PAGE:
Last Sunday Oliver James Lomax and I recorded a wonderful contemporary, poem/carol. Oliver’s poem “How still we see thee lie” is a moving observation on our contemporary world while linking his words to the classic hymn, “Oh Little Town of Bethlehem”. I see echoes in Oliver’s poem and Sears carol. Both are perhaps retellings of the original Christmas mythos, something that can get lost in many of our Christmas rituals.

Our window on the 12
th will say “Peace On Earth Good Will To All” Bethlehem today is not place of stillness either. Is there peace on earth good will to all? There certainly isn’t in contemporary Bethlehem. Would peace on earth be the gift of Christmas. There is much work to be done in order for us to bring the spirit of Christmas alive here on earth.

Maybe while we think about the things that we will miss this Christmas that we ought to consider what we can give instead during this season and in the years to come. This brings to mind some powerful lines from my favourite carol “In the Bleak Mid Winter”

“What can I give him, poor as I am?

If I were a shepherd, I would bring a lamb;

If I were a Wise Man, I would do my part;

Yet what can I give him: give my heart.”

Now carol singing, in church and chapel, or indoors at all is something we cannot do this year. Gosh this is going to be tough. Like most people I love singing carols, well as you know I love singing anything. We can though sing outdoors and perhaps we need to find creative ways to do this.

“In the Bleak Midwinter” may well be my favourite carol. Yes I know it is not the jolliest, but I suspect it is the most beautiful. It is certainly the one that touches me the deepest. There is a version of it in the Green Hymn book, but I prefer the one we sang earlier, it is the one I remember from primary school. It is the final line that has always tugged at my heart strings. The words “Yet what can I give him: give my heart.” This to me is the message of the whole Christmas story; this is the message of the universal Christmas “mythos”. This is the religious message of Christmas and the message that the life of Jesus brought to humanity. It is a message that applies as much today as it did then. What shall we give? We give our hearts. We give ourselves wholeheartedly to one another. Perhaps this is how we bring about “peace on earth, goodwill to all.”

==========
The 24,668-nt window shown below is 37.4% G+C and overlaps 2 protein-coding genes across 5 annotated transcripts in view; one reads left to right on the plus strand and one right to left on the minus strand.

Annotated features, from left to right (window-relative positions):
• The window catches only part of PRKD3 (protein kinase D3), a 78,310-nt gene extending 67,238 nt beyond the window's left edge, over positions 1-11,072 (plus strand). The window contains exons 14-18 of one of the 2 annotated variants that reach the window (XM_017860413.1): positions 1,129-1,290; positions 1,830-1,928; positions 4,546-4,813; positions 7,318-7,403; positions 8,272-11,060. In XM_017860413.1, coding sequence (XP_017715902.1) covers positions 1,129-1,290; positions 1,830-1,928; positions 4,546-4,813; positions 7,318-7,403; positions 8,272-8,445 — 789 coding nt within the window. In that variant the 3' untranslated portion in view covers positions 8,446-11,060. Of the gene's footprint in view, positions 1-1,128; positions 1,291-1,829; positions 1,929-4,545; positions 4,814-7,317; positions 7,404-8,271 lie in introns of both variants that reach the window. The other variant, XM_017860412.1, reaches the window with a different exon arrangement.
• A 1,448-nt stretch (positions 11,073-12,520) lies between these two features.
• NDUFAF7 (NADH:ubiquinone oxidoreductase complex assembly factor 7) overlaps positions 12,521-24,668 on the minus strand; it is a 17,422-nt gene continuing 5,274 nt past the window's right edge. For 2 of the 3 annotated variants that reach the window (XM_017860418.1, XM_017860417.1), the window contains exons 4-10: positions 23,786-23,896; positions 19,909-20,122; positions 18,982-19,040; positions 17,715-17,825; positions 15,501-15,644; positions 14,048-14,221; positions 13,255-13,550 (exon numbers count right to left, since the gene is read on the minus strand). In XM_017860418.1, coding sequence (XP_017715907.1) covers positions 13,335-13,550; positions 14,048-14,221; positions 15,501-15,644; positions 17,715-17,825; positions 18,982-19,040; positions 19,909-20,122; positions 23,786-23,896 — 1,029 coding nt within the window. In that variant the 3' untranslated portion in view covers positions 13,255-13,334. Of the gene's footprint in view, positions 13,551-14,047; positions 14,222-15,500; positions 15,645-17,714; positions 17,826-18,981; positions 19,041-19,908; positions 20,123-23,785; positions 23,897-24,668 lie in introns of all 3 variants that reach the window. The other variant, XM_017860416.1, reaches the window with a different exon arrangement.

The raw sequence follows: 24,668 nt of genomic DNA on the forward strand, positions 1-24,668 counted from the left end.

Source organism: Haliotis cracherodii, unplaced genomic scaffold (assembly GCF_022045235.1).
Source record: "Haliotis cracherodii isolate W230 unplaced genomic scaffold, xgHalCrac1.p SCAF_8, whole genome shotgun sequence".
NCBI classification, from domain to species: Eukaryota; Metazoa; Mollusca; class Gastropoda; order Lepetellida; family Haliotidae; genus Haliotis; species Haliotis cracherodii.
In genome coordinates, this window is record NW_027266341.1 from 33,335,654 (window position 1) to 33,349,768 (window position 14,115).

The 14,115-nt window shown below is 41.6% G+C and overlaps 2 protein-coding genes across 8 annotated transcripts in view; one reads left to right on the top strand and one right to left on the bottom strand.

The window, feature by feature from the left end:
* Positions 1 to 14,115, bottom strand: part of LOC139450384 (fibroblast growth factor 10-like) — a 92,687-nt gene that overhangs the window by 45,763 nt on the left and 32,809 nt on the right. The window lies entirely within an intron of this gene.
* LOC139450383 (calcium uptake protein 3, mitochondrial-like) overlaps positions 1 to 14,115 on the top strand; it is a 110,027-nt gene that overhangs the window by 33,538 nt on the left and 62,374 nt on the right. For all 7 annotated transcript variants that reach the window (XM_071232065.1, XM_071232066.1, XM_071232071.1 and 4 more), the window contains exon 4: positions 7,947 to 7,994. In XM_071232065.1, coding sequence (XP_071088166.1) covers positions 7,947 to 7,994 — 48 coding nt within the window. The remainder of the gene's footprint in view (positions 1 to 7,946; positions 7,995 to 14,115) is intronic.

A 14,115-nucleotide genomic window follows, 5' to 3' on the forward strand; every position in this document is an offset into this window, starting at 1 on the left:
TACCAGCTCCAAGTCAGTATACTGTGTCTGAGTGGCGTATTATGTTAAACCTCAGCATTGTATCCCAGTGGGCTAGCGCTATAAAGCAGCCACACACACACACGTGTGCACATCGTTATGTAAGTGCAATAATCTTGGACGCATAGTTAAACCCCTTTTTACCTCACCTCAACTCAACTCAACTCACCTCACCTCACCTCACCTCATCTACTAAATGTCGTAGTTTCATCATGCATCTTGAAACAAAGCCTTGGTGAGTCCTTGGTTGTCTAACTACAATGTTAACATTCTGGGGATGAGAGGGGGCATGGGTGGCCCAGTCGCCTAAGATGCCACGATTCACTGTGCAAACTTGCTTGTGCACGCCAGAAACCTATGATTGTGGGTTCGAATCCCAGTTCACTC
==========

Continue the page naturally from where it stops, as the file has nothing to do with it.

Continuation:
The story is echoed in John Midgely’s piece on Poinsettia. “Even the most humble gift if given in love will be acceptable.”

“What shall I give him? Give my heart” or if you prefer   “Even the most humble gift, if given in love, will be acceptable”

Perhaps this is the spirit that we need to bring to life through our lives this Christmas season and beyond. We are going to need to as we attempt to rebuild once we eventually come through the other side of this pandemic. Good news about that this week of course as the vaccine will begin to be offered in the next week. Spring is coming, even now in deep mid-winter, let’s keep that light alive.

The Christmas “Mythos” is that of perfect love incarnating in human form. That love can manifest itself today in our hearts and lives. We all have the capacity for great good, if we would but feed the good wolf within each of us. It is surely here that the hope for the whole of humanity lies. If we feed the loving wolf within us the wolf of hate and fear dies off. If we do we have already begun to spread love and we begin to bring joy to the world.